Code S Semifinals: Maru vs TrapSaturday, Apr 06 4:00am GMT (GMT+00:00)
The second semifinal match of the season offers us the classic tale of David vs Goliath. On one side, we have one of the greatest and most accomplished players in StarCraft II history in Maru. On the other, we have Trap, an enigmatic underdog looking to establish a lasting legacy.
Yet again, Maru is on the cusp of making history. At the start of 2019, his situation seemed much changed from his surreal dominance in 2018. It seemed as if the burden of expectations had finally began to chip away at Maru’s aura of invincibility as he gave uncharacteristically poor performances in international competition. IEM Katowice saw Maru knocked out in the group stages with losses to Neeb, Leenock, and Trap. WESG saw Maru nearly cede the bronze medal to Scarlett in a series where he was so flustered he seemed to forget Terran buildings could fly. He looked nothing like he was in his prime, and many StarCraft fans started to wonder if the era of Maru was finally over.
However, GSL Code S has remained a sanctuary for Maru, even if its walls have started to crack. With a decisive 3-1 victory against a soaring Dear in the quarterfinals, Maru has come within a match of attaining four consecutive GSL Code S finals appearances, a milestone reached only by soO in 2013-2014. With another win beyond that, Maru could even replace his record of three consecutive Code S championships with an even more insurmountable tally of four. It's astonishing that Maru is even in a position to challenge these records and keep the question of 'how far can Maru go?' unanswered.
Standing in Maru's way is Trap, a player who comes from the traditional underdog mold. Maru won three consecutive Code S championships in 2018—Trap lost in three consecutive RO16 groups, all in the decider match. It continued a curse of mediocrity that had persisted since late 2013, with Trap achieving a top 16 finish or worse in fourteen consecutive GSL Code S competitions (including qualifiers/Code A eliminations). We frequently praised Trap for looking like a top-tier player for a game or even a series, but it seemed empty without a playoff appearance to show for it. However, Trap finally broke that accursed streak this season and is writing history for himself—if not yet for GSL Code S as a whole. Not only did he advance from his RO16 group with a victories against INnoVation and sOs, he defeated the Terran titan TY 3-2 in a close quarterfinal series to reach his first ever Code S semifinal. At long last, the elusive GSL trophy is in sight.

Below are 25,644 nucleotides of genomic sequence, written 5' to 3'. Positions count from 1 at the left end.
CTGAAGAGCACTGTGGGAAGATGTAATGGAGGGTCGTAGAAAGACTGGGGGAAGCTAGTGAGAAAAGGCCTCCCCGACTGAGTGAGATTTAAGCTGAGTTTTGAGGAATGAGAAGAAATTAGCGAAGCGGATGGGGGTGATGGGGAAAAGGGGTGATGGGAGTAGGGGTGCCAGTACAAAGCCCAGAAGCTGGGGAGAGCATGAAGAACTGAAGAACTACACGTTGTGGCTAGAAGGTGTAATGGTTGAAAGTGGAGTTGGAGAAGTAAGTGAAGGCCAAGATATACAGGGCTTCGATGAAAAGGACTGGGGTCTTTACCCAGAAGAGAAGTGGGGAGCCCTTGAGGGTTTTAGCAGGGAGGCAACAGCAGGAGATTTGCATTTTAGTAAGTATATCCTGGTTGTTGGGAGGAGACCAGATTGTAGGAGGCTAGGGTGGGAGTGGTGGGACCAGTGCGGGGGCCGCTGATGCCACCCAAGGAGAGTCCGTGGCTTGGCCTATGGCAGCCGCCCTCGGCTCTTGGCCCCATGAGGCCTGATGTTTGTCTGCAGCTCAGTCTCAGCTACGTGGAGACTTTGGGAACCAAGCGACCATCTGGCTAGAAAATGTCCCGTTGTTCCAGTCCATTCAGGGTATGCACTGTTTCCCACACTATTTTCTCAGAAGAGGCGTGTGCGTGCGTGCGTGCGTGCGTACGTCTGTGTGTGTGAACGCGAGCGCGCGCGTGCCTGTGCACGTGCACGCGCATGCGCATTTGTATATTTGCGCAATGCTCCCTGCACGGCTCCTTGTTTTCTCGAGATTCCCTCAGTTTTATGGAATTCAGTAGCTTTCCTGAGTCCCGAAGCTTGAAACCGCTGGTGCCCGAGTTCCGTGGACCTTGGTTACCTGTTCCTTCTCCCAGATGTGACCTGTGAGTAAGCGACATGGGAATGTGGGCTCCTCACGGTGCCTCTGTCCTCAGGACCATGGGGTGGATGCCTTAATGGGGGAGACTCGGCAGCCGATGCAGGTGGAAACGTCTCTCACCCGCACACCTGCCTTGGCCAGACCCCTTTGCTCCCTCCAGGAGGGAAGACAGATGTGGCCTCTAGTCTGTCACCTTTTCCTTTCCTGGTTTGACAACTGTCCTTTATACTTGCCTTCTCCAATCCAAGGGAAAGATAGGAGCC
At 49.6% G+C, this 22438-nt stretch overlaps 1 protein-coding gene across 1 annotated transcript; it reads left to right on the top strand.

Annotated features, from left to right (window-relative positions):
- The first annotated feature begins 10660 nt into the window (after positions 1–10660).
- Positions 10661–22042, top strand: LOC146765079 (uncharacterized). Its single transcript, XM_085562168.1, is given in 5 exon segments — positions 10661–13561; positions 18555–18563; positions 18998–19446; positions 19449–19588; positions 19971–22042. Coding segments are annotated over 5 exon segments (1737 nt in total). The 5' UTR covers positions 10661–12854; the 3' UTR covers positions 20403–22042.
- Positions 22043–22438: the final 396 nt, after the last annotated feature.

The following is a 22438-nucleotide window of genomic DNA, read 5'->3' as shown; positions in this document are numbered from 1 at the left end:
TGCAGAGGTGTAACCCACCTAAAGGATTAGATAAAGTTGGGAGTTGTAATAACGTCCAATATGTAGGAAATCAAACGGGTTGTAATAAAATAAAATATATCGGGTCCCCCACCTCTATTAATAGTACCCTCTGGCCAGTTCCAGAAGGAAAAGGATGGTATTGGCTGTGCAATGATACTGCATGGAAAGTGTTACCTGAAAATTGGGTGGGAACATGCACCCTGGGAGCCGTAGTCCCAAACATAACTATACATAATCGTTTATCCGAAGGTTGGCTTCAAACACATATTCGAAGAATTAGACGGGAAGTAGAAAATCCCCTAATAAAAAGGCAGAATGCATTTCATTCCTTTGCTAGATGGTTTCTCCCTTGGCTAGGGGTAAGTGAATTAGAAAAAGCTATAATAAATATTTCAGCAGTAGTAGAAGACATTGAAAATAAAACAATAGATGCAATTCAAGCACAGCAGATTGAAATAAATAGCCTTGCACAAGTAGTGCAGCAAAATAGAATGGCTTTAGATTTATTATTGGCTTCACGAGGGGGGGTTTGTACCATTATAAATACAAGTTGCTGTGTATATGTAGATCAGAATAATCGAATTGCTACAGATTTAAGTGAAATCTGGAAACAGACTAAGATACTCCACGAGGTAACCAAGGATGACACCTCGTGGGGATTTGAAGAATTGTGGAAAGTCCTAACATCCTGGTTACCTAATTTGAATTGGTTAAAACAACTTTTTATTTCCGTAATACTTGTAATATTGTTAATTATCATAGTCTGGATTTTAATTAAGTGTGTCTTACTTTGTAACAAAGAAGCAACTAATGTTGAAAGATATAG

Even though Trap has momentum behind him, the cold reality is that many of these fairy tale runs end here in the semifinals. A best of seven is an entirely different arena from those before it, one often reserved for the grand finals alone in other tournaments. Not only is a Code S BO7 one of the most mentally stressful and taxing experiences in StarCraft II, it's also the ultimate test of strategic preparation. True championship mettle is tested here, and it’s no wonder that the cast of GSL finalists has become familiar over the years.
There are plenty of GSL tournaments that demonstrate this survival-of-the-fittest mechanism. Neeb strung together an impressive series of wins and emerged as a foreigner hope, but he crumbled in the semifinals after TY forced a tie in a game that would have sent Neeb 3-1 up. Curious once hoped that he could ascend from gatekeeper to champion, but was completely blown away by the cunning Rain. Cure was the Cinderella of Code S on two separate occasions, but the clock struck midnight in both semifinals. When ByuN and GuMiho made their championship runs, it was inspiring precisely because Korea's elite protect the Code S finals stage so fastidiously against the unworthy.
However, Trap finally seems to have some luck on his side, as this best of seven against the king of Code S has a silver lining: it's a Jin Air team-kill. Team-kills have historically been a huge unbalancing factor in StarCraft II, due to layers upon layers of mind-games forged through countless practice matches. It's no coincidence that Maru's teammates Rogue and sOs were two of the few players to make him look vulnerable in 2018 (albeit, outside Code S). sOs thoroughly dismantled Maru in both the Super Tournament and at BlizzCon last year—we don't know the team etiquette in these scenarios, but perhaps Trap can lean on the master of forbidden builds for advice. One can envision a series where Trap is able to bamboozle Maru with a litany of cunning strategies. After all, Classic already awaits in the finals, having twice overcome his weak match-up with meticulously crated build orders.
Classic's run has forced us to think about the possibility that there's no such thing as favorites versus underdogs, or David versus Goliath at this level of StarCraft—that it really comes down to the prepared versus the even more prepared. Unfortunately for Trap, Maru has proven himself to be latter in every single Code S series for over a year.